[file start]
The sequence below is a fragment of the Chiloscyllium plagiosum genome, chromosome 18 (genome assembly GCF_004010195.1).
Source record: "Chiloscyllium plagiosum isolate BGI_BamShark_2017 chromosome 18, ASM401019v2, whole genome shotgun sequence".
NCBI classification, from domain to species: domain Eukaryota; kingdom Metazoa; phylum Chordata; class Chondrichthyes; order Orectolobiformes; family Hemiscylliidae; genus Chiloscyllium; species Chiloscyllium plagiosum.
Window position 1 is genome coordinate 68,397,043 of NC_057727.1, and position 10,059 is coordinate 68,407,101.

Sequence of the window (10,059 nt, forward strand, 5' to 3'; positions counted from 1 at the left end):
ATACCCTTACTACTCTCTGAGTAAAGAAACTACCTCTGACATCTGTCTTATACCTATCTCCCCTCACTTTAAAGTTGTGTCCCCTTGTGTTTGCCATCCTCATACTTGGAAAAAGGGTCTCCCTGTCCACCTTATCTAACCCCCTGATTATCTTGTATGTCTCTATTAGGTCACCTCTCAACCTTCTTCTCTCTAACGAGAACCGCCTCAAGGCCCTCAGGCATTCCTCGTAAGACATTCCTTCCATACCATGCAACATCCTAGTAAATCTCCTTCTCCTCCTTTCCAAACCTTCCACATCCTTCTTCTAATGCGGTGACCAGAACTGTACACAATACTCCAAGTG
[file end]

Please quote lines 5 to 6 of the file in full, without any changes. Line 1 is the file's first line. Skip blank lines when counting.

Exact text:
Sequence of the window (10,059 nt, forward strand, 5' to 3'; positions counted from 1 at the left end):
ATACCCTTACTACTCTCTGAGTAAAGAAACTACCTCTGACATCTGTCTTATACCTATCTCCCCTCACTTTAAAGTTGTGTCCCCTTGTGTTTGCCATCCTCATACTTGGAAAAAGGGTCTCCCTGTCCACCTTATCTAACCCCCTGATTATCTTGTATGTCTCTATTAGGTCACCTCTCAACCTTCTTCTCTCTAACGAGAACCGCCTCAAGGCCCTCAGGCATTCCTCGTAAGACATTCCTTCCATACCATGCAACATCCTAGTAAATCTCCTTCTCCTCCTTTCCAAACCTTCCACATCCTTCTTCTAATGCGGTGACCAGAACTGTACACAATACTCCAAGTG